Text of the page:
Sarah Long, oldest survivor of Morquio syndrome, pleads for NHS to provide expensive drug to treat condition
Every day Sarah Long becomes weaker. She cannot sleep for more than an hour at a time, loses concentration and struggles to speak. “I don’t have much longer,” she says with a remarkable lack of self-pity. At 44, she is by far the oldest person to have Morquio syndrome, an extremely rare degenerative impairment, caused by missing enzymes, that has stopped her from growing since the age of six.
Most people with the syndrome die in their teens from a heart attack or because their lungs fail. Only 88 people in England – and 160 worldwide – are known to have the syndrome and barely a handful have made it into their 30s. Long has earned her surname. But, then, since she lost her mother when she was a teenager, she has been nothing if not strong-willed. She puts her longevity down to “bloodymindedness, a strong heart, determination – that was something my mum taught me”.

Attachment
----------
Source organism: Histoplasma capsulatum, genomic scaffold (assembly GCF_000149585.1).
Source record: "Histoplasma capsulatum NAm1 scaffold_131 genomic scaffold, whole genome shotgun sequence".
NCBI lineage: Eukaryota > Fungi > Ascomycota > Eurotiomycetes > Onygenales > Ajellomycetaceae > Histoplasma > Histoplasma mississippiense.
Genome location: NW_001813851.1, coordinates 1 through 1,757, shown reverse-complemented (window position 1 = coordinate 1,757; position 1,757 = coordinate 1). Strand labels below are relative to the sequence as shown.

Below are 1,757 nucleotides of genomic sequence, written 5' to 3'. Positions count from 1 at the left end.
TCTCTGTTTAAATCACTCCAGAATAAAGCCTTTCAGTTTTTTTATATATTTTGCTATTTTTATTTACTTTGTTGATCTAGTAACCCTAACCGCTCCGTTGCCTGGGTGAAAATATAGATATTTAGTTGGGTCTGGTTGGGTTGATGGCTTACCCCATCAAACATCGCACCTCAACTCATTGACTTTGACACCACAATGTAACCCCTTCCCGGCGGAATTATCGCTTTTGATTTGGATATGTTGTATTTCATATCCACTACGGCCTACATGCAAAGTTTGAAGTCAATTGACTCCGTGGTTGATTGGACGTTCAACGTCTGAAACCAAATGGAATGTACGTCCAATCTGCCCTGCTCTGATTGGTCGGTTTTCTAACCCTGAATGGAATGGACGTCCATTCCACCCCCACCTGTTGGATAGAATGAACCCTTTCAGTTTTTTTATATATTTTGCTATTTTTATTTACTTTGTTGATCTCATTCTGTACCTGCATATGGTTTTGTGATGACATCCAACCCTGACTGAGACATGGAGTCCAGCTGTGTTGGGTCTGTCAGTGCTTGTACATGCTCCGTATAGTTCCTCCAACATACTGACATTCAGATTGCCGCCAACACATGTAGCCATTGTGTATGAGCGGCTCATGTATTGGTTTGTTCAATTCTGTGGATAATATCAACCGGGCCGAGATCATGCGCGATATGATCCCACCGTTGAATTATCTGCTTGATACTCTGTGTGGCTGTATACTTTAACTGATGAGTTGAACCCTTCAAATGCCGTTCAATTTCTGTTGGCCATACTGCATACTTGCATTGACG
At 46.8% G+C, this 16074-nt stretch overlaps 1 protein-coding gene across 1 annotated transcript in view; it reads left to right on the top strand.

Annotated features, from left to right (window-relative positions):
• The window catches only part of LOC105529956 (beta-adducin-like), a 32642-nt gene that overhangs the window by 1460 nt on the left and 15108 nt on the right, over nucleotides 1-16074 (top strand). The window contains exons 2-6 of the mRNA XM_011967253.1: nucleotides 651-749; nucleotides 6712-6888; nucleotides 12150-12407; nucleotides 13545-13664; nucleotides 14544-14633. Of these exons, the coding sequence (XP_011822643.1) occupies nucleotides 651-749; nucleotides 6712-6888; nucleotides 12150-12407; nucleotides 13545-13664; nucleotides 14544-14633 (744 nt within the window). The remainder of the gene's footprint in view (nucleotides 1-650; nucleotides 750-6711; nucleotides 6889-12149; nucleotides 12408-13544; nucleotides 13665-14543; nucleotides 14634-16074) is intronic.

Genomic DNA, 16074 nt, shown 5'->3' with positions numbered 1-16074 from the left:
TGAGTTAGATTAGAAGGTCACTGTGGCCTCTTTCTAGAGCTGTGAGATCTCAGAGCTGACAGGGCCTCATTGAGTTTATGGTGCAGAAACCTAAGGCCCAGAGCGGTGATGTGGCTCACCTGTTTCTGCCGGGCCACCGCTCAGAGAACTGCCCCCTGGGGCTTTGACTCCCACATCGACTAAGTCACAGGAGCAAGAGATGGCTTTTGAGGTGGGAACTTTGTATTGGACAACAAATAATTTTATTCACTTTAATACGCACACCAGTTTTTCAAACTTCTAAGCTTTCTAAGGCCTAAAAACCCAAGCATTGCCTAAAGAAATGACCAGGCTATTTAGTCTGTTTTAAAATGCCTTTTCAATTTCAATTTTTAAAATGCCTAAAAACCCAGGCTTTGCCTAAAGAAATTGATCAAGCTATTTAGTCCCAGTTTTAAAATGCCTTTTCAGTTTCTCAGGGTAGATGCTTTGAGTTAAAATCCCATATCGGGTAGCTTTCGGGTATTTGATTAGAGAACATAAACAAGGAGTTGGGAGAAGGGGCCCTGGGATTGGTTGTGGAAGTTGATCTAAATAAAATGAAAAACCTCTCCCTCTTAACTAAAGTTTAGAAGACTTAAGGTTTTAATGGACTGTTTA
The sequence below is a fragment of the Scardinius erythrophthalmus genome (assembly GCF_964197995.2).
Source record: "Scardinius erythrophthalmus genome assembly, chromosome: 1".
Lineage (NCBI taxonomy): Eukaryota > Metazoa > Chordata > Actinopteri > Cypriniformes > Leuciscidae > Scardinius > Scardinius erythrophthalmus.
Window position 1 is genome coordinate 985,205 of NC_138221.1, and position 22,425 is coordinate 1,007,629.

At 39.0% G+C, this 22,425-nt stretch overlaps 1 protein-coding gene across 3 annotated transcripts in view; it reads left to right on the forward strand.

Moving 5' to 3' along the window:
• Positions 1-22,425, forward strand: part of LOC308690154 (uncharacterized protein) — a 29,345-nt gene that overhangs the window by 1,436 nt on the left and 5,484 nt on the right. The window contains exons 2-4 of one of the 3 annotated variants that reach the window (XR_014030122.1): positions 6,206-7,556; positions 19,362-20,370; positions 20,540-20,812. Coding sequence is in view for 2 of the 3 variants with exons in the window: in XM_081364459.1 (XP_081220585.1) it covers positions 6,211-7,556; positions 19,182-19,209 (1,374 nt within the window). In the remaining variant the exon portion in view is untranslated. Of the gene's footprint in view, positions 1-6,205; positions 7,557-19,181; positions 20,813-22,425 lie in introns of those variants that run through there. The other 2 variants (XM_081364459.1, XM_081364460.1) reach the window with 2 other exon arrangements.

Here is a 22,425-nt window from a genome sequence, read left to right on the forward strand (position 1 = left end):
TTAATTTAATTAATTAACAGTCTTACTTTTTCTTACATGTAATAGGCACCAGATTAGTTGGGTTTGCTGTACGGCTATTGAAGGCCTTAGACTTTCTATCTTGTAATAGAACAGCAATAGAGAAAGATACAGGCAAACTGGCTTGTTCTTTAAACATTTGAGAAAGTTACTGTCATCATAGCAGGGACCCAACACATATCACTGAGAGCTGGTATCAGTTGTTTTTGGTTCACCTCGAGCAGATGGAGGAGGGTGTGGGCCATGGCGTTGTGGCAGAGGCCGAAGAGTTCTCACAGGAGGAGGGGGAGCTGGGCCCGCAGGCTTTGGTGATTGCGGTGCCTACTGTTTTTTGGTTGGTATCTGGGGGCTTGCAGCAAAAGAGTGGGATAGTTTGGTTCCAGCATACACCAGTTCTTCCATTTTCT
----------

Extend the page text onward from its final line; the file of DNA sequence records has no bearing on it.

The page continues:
Not only did she go on to defy every medical prediction and reach her 40s, she took a degree in sociology, then a master’s, and is now in the middle of studying for a PhD. It was the same determination that in 2012 made her choose to test a free trial of a drug called Vimizim. She had spent eight months laid low with pneumonia, a period in which she says she “didn’t function”, and felt going on the trial was worth the gamble.
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Filed under: Disabilities, NHS, lifesaving drug, Morquio Syndrome, NHS